It seems difficult to ask elected officials to advocate a higher price for water for consumers and constituents. Can you elaborate on the politics of water pricing?

The reason I think it's so important to have the involvement of these independent auditing entities, including the Little Hoover Commission – which is really our state's preeminent expert on government organization and governance – is that we have an opportunity here to have those who are less politically constrained to tell it like it is. It is difficult for elected officials to tell the truth to their constituents, be they political constituents or, in the case of water agencies, their rate payers are economic constituents.

Is there any evidence that speaking truth to power will result in policy changes on our watch? Is that your assessment?

I think circumstances for positively influencing policy are reasonably good. For one thing, the federal government, for years and for many administrations, both Democratic and Republican, has pretty much withdrawn from the funding of Western water projects. Now, with the New Orleans situation, it's possible the Corps of Engineers might end up with a bit of a budget for levees. Even so, our politicians in Washington have not been successful – to the extent they've even tried very hard – in extracting money from the federal government for the CALFED program. I happen to believe that's good. The state has gotten by on these general obligation bonds, which are dubious in many ways, and now the ability to subsidize water use through taxpayer contributions is more limited than it's been in the past. So, it's a good time to say, "Hey, why don't we have the users actually step up and pay for some of this stuff?"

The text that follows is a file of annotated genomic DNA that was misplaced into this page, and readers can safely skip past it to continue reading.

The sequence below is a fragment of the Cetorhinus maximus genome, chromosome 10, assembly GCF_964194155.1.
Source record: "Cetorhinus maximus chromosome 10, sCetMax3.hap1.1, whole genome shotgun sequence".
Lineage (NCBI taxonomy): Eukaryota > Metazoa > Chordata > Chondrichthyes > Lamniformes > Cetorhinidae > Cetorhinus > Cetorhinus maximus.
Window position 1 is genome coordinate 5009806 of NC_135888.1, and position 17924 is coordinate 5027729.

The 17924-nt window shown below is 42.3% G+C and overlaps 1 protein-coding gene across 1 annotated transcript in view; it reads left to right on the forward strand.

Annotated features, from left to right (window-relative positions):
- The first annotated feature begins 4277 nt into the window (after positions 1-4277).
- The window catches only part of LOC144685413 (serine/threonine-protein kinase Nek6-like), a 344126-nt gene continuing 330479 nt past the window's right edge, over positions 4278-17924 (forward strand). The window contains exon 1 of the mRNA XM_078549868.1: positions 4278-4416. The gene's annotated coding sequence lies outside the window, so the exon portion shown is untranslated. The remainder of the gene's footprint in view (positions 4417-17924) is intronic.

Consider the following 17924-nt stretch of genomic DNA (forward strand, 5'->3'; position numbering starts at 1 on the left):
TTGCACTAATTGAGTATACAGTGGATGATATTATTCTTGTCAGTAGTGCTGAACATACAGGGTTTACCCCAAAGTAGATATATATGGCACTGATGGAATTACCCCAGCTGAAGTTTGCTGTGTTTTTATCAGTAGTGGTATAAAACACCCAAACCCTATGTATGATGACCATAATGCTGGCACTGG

Exactly what users should be asked to pay what price?

Well, that's a good question, which is, in fact, very much under debate. The Schwarzenegger Administration is thinking about something called a "water resources investment fund," and they're looking to spread that around via connection charges. Our general view is that the charges ought to be volumetric, or that at least some of them ought to be. Water is consumed by the gallon or the acre-foot, and charges ought to be based on overall use. Now, of course that's controversial, particularly in the agricultural sector where some 75 to 80 percent of the state's water use takes place, but there's a whole lot of water use in that sector that, if the price were to reflect the actual costs, would be constrained. There'd be more conservation and more transfers.

Address why the water transfer/marketing framework to meet southern water needs never was able to work. What explains how our supply moves as it does from north to south?